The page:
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Introduction
Site
Building
Photovoltaics
Solar Water
Wind
Summary
Energy
Economics
Summary
Indicators What are these indicators?
   
Energy consumption 
Embodied energy 
Energy bills 
Construction cost 
 
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Renewable Energy and Buildings

This tool allows you to investigate renewable energy strategies for a proposed or existing building. It is designed to interactively explore different options at an early stage in the design process.

A basic configuration of site, building and renewable systems can be chosen using the pull down menus of standard options and the simple entry fields, all of which are shown in pale green. The numerical values used in the estimates are shown in the orange boxes and are updated depending on your choices. If you wish to hone your estimates then you can adjust these values. Each section has an link providing further information. The pane to the right indicates the effect of renewable energy systems on your building's energy consumption, bills, embodied energy and construction cost.

In addition to estimating costs and reductions in primary energy use, the tool allows you to take account of the embodied energy of the renewable systems and of any components which they might replace. Ideally we should also consider the overall effect of the strategy on energy use - does the facade reduce thermal performance leading to higher heating loads? Is the form of the building when the facade is incorporated less easy to naturally light or ventilate? These issues are not tackled as they require far more detailed modelling.

Martin Centre logo This project was funded by the Cambridge-MIT Institute and carried out by Jonathan Woolf at the Martin Centre for Architectural Research at the University of Cambridge, UK between November 2001 and August 2002.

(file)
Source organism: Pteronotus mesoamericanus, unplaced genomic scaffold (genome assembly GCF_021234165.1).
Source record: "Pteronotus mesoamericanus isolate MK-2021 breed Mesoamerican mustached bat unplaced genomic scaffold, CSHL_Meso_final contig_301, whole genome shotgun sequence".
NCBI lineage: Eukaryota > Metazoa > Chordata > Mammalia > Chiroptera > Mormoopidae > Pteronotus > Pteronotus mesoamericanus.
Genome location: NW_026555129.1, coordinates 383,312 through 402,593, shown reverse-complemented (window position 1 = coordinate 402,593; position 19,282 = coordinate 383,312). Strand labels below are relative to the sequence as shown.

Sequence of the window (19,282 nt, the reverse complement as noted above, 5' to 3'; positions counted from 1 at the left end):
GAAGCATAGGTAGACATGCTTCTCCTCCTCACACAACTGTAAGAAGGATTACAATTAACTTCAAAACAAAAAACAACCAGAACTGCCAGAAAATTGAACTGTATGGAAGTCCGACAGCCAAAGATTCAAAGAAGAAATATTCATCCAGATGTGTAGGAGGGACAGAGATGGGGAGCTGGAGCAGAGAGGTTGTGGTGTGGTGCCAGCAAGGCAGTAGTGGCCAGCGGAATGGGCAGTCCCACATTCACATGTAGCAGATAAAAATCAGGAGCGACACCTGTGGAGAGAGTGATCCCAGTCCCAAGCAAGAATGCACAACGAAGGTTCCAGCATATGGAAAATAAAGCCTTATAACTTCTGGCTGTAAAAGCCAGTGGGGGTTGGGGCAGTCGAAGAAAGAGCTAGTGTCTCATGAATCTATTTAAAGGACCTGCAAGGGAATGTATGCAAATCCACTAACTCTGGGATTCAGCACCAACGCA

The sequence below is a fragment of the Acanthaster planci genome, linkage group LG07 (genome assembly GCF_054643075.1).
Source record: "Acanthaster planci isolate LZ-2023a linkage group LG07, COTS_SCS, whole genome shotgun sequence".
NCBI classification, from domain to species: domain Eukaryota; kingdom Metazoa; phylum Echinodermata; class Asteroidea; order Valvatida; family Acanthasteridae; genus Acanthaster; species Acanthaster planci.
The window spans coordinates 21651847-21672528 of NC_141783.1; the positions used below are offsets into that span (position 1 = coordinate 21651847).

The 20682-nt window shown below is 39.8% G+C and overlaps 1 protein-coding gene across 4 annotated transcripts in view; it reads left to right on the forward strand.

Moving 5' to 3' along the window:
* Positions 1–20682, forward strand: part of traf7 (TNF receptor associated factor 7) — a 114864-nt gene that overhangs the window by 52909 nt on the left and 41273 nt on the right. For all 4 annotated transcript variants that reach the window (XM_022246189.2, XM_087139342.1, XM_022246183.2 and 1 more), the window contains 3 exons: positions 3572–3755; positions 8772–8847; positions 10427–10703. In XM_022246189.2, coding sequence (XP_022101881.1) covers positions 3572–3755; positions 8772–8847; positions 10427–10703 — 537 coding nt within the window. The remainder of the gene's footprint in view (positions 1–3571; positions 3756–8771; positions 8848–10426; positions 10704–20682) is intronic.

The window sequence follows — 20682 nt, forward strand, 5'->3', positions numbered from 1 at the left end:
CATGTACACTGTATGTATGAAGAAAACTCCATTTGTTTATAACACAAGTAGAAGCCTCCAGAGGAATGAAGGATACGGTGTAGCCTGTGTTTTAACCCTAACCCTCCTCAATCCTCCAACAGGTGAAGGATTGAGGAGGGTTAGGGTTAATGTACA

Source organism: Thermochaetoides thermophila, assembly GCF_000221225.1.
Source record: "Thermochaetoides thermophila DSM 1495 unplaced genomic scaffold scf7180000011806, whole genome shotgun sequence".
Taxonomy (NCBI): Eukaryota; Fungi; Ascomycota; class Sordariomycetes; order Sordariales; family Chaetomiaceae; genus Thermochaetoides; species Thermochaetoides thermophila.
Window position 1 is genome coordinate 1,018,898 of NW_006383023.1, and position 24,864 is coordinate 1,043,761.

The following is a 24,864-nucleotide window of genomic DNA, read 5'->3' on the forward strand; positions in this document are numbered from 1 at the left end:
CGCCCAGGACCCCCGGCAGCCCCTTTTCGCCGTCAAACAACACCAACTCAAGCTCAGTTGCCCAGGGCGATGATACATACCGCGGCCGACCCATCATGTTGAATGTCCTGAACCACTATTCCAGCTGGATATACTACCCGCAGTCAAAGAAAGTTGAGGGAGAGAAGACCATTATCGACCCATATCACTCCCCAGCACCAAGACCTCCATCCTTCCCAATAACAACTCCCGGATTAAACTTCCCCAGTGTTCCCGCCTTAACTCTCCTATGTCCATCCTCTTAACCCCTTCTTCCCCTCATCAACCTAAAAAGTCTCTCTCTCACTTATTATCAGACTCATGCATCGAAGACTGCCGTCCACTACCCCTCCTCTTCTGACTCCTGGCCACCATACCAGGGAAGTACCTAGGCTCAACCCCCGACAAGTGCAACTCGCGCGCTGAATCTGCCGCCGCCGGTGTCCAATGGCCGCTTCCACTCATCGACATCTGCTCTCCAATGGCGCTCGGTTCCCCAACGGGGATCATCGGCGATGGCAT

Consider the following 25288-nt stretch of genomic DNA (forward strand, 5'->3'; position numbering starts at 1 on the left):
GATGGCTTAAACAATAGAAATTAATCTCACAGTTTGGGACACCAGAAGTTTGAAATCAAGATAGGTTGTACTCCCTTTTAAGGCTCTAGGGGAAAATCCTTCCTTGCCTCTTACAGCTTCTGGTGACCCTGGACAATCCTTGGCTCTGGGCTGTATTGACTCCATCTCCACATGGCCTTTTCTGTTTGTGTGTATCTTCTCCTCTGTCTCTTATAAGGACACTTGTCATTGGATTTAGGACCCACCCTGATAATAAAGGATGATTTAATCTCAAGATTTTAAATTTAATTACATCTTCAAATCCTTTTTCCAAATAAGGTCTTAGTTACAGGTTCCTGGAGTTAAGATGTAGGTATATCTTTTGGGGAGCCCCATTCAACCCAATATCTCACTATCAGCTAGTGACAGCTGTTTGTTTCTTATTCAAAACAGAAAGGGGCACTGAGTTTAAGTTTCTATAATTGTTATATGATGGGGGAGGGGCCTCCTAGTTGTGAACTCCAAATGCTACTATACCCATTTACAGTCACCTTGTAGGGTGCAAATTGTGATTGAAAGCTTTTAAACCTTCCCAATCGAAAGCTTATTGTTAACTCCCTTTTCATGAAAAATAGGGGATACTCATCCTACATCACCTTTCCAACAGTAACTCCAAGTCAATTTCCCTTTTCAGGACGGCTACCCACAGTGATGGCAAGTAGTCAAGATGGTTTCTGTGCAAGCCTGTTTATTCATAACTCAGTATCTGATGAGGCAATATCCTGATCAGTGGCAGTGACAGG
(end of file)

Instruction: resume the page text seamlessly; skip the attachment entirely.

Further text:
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Site and Terrain Effect of terrain on wind power
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The amount of wind energy on a site depends not only upon its geographic location but on the surrounding terrain.

Mean wind speed m/s
Solar energy to kWh / m2 yr
Wind energy to kWh / m2 yr
Building Information Energy consumption and building type

Select a building type and floor area below. This gives a baseline energy use, construction cost and embodied energy which are then modified by the addition of renewable energy systems.

with treated floor area m2

Electricity demand kWh / m2 yr      Construction cost / m2
Space heating demand kWh / m2 yr Embodied energy kWh / m2
Water heating demand kWh / m2 yrLifetime years
Further data
The data below is used in the calculations. Please adjust the figures if they are incorrect for your design.
NB: the tool assumes that the same price is paid for any surplus electricity exported to the grid as charged for grid electricity. Since there is no calculation of load matching it is impossible to accurately estimate the cost implications of different prices.
 
Primary energy efficiency of grid electricity %      Cost of grid electricity / kWh
Primary energy efficiency of water heating fuel % Cost of water heating fuel / kWh
System efficiency of water heater %   
Photovoltaic installation Photovoltaics
with area of m2
System efficiency % Lifetime years
Installed cost / m2      Embodied energy kWh / m2